A year in dining

The faces behind 2010’s most memorable places

“It’s like mounting a Broadway production with a cast of amateurs” is how a co-owner of a restaurant near the Lucas Family Test Kitchen describes the daily challenge of operating a restaurant. His remark encapsulates the risky, high-wire synergy that constitutes an eatery to which a diner actually wants to return. And thinking about that, it’s readily apparent that it’s people who make the difference.

Not to get too schmaltz-and-pepper Hallmark here, but whether it’s a loved one, a family member, a pal or a religiously laid-back supervisor, people—metaphorically speaking—are the spice that makes a meal both memorable and marvelous. In the interest of public health, diabetics are hereby warned to stop reading further.

Scads of wonderful people were encountered this year either out front, in back or behind the scenes. Consider San Diegans Stephen and Sharon Tokuhama, who must have dropped at least $750,000 to tear Kupros on 21st down to the studs. Probably necessary just to remove 40 years of Cheap Thrills purple paint. As a result, there is a festive neighborhood bar and creative bistro residing in a building restored to its full Craftsman glory.

In praise of other owners, although he’s infinitely more visible, is Jon Modrow, half the team at The Golden Bear on K Street. The jovial, bearded Modrow makes the dining experience out front nearly as extravagantly enjoyable as the eats prepared in back by wunderkind Billy Zoellin. If this is how hard he rocks at his craft around the quarter-century mark, imagine him five years hence.

Even more visible as owners are the Afghan couple of Kabob House in Elk Grove, who cook and serve and maintain the community space next door where mullahs call the faithful. Same with Abel Milan and Margarita Chang, who make it happen at Sol Cubano in North Highlands and affectionately paper the walls with snapshots of their customers.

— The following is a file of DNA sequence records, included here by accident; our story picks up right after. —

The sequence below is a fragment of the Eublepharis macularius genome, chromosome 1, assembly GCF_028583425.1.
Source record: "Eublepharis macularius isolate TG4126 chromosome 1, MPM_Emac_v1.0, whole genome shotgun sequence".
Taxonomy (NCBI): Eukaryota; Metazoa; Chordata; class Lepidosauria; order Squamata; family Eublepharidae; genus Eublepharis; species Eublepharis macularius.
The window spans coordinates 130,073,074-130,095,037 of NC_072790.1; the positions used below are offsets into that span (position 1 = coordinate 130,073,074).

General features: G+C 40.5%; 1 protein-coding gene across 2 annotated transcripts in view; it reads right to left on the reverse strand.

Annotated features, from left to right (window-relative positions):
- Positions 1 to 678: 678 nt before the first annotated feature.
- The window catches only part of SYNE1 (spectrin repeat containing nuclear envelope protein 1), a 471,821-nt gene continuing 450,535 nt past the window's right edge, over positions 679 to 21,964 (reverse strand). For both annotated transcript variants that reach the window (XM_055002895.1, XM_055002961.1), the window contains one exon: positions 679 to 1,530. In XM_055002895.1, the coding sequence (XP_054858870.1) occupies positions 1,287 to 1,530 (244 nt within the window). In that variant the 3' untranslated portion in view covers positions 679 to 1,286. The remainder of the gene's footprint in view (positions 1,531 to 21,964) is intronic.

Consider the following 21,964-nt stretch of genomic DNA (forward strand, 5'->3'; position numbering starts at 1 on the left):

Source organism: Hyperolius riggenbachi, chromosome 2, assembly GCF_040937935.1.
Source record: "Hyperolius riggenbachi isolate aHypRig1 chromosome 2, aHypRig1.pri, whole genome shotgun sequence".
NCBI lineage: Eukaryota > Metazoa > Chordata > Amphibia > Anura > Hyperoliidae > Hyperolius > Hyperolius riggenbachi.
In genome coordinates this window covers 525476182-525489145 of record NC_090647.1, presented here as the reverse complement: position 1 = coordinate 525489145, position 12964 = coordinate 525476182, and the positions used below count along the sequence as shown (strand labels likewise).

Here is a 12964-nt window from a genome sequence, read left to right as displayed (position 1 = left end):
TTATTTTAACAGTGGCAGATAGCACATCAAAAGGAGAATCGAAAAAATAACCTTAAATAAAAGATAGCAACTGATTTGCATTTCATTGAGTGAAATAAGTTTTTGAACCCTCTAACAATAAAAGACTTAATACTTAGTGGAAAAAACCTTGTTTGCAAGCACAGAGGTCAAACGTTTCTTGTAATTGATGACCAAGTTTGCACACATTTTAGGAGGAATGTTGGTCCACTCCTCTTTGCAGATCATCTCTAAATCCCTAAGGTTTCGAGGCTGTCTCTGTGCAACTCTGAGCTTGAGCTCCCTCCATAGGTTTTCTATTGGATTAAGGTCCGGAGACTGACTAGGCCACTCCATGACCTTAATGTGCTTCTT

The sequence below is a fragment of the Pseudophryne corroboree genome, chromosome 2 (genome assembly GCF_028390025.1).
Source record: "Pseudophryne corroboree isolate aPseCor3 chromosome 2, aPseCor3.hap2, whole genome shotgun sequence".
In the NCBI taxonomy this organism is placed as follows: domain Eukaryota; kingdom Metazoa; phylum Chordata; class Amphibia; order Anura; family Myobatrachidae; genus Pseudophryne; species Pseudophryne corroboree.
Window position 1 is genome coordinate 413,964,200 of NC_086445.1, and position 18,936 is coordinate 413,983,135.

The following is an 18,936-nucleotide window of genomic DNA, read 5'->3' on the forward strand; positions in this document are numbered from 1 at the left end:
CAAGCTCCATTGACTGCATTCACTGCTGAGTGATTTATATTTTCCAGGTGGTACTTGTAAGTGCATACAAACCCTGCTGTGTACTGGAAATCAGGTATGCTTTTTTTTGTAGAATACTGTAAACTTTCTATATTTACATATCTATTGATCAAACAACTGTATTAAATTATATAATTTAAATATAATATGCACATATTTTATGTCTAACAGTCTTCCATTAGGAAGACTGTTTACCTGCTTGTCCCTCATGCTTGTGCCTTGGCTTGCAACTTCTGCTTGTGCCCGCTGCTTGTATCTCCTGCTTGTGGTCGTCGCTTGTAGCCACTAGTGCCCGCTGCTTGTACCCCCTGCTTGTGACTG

Out front a lot but master in his kitchen is David English of Midtown’s The Press. He’s created a variety of Mediterranean vittles that swiftly turn a first-time visitor into a habitué. This tip of the toque comes despite envy over not being able to spend a few months in Italy and Greece like English to hone my cooking groove. Also lighting up Carmichael’s more-than-a-pizza kitchen, Matteo’s Pizza & Bistro, is Matt Woolston and his wife, Yvette, also of the Supper Club on Del Paso Boulevard. And The Waterboy’s Rick Mahan lays it down pretty hard at East Sacramento’s OneSpeed. Less visible than English, the chefs at Bombay Bar & Grill on 21st Street and the reinvigorated Amarin Thai that is Bangkok@12 have some nifty moves, particularly on extensive menus that don’t make it any easier on them by offering, say, a lunch buffet.

But on the front lines are the servers, the hosts and, sometimes, the managers. There are dozens of fantastic folk who were the decisive factor between a “nah” and a “yeah.” No particular culinary style has cornered the market on swell service: Fiona, the tart but solicitous manager of dim sum behemoths King Palace and Happy Garden on Stockton Boulevard. Cameron, the conscientious, grace-under-pressure bartender at downtown’s Cafeteria 15L. The bespectacled, brought-easily-to-a-smile matriarch of Pho Xe Lua, also on Stockton. Arika, at the otherwise pedestrian Good Eats; and the buoyant Carrie is the only endearing quality of Lumberjacks on Howe Avenue. Jaime, who always lets a customer do it their way at Hoppy Brewing Company on Folsom Boulevard. Wavy-haired Tifenny—that is how I recall the spelling and apologize if wrong—at Heat Shabu Baru just off Broadway. There are many others whose names can’t be mentioned for want of space, but their accomplishments are enshrined in SN&R’s archives.

And finally, just to go that extra maudlin mile, some kisses have to blown at those who accompanied me on this year’s adventures, thereby enriching them. It’s an honor and a gut-busting pleasure to share this space with all of you. Let’s tee the ball up and hit it long in 2011.